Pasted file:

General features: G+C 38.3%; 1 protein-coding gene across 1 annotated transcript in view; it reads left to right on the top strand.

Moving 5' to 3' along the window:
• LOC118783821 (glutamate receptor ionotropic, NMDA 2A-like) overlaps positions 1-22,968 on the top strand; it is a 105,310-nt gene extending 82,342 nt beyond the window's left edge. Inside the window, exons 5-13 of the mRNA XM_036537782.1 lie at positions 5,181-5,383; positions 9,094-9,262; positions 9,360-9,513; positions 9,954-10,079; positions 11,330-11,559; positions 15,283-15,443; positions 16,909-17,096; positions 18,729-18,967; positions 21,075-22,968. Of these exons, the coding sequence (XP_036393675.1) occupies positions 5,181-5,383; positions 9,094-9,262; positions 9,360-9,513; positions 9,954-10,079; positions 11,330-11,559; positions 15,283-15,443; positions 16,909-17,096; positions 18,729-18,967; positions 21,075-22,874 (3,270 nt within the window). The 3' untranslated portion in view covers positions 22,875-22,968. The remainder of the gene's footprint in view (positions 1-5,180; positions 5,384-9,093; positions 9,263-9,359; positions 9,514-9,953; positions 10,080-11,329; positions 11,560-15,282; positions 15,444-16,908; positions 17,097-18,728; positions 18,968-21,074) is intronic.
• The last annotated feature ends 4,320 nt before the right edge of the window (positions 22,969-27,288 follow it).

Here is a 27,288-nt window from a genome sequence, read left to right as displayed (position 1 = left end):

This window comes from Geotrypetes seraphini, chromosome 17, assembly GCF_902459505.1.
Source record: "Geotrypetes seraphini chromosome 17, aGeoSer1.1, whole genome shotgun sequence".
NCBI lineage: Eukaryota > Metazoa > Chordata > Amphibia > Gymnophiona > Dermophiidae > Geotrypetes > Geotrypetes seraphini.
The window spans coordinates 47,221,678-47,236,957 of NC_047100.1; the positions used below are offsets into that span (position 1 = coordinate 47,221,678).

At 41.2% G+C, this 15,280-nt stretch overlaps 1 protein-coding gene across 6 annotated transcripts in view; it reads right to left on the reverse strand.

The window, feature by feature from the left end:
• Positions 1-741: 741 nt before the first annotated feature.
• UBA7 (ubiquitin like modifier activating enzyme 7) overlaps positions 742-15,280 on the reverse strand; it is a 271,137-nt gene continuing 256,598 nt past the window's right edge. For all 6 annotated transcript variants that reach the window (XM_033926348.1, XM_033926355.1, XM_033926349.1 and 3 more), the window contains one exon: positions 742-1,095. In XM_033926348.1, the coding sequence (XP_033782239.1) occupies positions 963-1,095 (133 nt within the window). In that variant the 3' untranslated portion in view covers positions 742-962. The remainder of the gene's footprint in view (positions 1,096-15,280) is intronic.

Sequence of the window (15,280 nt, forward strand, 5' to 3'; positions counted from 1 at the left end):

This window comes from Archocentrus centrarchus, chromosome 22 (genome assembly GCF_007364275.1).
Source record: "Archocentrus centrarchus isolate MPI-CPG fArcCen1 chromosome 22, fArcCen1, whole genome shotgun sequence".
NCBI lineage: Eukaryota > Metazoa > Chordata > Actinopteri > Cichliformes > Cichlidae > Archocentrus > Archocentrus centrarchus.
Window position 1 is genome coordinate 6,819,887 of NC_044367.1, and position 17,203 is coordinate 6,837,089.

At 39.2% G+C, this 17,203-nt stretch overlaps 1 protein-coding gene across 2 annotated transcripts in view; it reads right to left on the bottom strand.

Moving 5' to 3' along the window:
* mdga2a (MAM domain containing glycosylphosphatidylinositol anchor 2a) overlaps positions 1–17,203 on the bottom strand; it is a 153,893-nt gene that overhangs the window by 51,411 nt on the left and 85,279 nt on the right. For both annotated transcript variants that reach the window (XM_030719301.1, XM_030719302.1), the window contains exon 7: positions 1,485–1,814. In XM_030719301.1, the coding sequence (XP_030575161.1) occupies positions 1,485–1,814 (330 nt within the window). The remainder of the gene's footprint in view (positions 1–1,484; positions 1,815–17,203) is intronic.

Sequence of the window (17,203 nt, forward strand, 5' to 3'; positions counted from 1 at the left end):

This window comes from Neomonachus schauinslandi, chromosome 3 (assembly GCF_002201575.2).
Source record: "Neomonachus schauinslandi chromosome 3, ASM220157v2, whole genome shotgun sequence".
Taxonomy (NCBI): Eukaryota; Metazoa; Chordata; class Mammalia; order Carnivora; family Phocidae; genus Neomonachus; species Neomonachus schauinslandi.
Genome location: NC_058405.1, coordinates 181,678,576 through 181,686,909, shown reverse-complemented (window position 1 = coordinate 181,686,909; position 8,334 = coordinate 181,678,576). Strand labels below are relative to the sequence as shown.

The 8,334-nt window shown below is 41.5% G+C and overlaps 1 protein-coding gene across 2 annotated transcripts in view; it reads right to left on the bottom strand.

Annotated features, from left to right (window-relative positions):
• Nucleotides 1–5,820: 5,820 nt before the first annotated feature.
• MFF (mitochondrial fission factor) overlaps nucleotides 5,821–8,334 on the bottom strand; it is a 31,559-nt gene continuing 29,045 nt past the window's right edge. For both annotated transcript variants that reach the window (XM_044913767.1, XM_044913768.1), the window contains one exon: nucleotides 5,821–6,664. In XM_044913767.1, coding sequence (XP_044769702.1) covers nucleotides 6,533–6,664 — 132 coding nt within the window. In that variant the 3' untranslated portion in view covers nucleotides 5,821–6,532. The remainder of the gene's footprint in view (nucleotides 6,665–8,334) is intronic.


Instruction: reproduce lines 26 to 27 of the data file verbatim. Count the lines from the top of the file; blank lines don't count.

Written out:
Genome location: NC_058405.1, coordinates 181,678,576 through 181,686,909, shown reverse-complemented (window position 1 = coordinate 181,686,909; position 8,334 = coordinate 181,678,576). Strand labels below are relative to the sequence as shown.

The 8,334-nt window shown below is 41.5% G+C and overlaps 1 protein-coding gene across 2 annotated transcripts in view; it reads right to left on the bottom strand.